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A Russian Novel, By Emmanuel Carrère, trans. Linda Coverdale

The question of the writer's life, and how far he or she should be allowed to make use of it in their work, has always been a fraught one. This memoir by French writer Emmanuel Carrère pushes candour to quite pitiless extremes. Some of the people who probably flinched, or worse, on reading A Russian Novel include the inhabitants of Kotelnich, a small Russian town near Kirov, the author's uncle and mother (Hélène Carrère d'Encausse, who as permanent secretary of the Académie Française did object to her son's approach to washing dirty laundry) and Sophie, who provides what might be described, but only with industrial quantities of bitter irony, as the book's romantic interest.

We start with Carrère travelling to Kotelnich to make a documentary film about a Hungarian prisoner-of-war who somehow spent 50 years after the end of the war living in a psychiatric hospital there, with no clear idea of his own identity. Carrère leaps at the job, in part because he thinks it might bring him closer to his grandfather, a Georgian immigrant to France executed during the war for collaboration with the Germans.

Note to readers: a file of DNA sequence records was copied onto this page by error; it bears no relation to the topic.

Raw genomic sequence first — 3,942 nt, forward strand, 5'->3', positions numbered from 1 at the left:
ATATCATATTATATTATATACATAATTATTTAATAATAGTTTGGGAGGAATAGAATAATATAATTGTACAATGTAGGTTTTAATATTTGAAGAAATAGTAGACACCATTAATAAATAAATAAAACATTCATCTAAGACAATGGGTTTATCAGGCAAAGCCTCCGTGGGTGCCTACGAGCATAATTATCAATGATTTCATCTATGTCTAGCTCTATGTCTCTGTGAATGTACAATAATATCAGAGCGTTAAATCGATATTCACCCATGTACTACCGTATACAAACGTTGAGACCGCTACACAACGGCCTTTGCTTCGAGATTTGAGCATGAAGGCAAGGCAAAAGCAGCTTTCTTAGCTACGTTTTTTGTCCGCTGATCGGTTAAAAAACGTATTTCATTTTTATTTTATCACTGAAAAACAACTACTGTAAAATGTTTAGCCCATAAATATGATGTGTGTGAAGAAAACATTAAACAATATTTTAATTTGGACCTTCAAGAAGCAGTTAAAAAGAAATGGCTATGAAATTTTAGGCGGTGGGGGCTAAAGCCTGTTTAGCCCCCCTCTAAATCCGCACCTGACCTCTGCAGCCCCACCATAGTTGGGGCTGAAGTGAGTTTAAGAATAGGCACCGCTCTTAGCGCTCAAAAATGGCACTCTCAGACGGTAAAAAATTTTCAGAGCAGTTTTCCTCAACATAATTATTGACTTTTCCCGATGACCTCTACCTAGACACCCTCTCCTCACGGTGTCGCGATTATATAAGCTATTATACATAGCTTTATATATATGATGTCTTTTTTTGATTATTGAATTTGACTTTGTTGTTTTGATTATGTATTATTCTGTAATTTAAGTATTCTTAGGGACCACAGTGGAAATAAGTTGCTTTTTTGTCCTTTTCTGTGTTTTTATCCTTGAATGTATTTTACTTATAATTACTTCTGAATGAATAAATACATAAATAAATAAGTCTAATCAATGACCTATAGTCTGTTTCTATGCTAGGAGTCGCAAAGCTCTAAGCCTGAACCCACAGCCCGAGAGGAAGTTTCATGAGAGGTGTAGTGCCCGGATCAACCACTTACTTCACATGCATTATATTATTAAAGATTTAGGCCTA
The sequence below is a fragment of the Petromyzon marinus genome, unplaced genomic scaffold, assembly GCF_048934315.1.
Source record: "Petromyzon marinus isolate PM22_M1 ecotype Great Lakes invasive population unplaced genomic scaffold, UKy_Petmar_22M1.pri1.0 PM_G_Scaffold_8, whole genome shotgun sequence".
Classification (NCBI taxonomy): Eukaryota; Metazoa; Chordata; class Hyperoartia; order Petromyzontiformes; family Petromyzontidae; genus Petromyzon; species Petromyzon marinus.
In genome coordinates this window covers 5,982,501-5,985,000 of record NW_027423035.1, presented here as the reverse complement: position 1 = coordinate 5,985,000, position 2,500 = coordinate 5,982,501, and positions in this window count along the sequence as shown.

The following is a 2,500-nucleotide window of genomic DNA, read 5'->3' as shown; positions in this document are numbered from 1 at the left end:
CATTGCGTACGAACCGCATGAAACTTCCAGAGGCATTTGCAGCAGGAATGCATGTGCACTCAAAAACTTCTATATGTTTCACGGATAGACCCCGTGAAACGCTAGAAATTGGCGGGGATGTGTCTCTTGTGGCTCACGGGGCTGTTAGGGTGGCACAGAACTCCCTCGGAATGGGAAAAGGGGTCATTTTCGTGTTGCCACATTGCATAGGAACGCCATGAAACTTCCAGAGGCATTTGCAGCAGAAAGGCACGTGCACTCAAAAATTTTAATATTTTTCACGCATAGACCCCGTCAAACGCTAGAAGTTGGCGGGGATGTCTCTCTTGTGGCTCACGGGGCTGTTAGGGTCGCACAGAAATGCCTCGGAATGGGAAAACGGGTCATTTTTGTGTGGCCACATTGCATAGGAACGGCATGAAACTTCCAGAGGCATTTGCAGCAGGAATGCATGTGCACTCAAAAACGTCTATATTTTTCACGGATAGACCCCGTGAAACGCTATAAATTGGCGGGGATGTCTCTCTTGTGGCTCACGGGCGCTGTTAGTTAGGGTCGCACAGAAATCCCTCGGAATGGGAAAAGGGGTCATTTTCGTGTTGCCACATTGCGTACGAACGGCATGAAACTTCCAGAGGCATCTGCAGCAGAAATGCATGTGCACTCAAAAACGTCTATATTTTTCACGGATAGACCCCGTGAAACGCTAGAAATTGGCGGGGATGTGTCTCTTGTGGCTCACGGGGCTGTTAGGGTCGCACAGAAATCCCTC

The other strand of the book concerns Carrère's home life with Sophie, a younger woman ill at ease in the world of his urbane media friends. Their relationship is turbulent – erotically extravagant and emotionally vicious. Things come to a disastrous head when Carrère writes an erotic short story for Le Monde, to be printed on the day when Sophie will be travelling by train to meet him for a summer holiday. It is a story addressed to her, on that train, on that day, and which ends with the ecstatic vision of various Le Monde readers on heat, eyeing each other up in the buffet car.

I can't say what goes wrong, except that it is far from joyous. Carrère turns into a monster of jealousy. "I follow you from room to room, hounding you with insults." "I can't stand being this sulking child who longs to be consoled, who plays at hatred to win love."

Lucid and compelling as this car-crash writing is, you can't help wondering if the world is, after all, a better place because of it. This worry is disagreeably banished when tragedy draws Carrère back to Kilotnich, and the resonance of the book's title grows and grows as the mood darkens and darkens. Was he exploiting the poor people of the town by filming their dead-end existences? "You didn't just come here looking for our unhappiness," says a main character, Sasha. "You brought your own along. And that I like." This book is very much at the crossroads of writing-as-therapy and the sort of fact-fiction blurring that fans of WG Sebald and Geoff Dyer will appreciate. It clearly needed to be written. I won't say the same about reading it, but I'm glad that I did.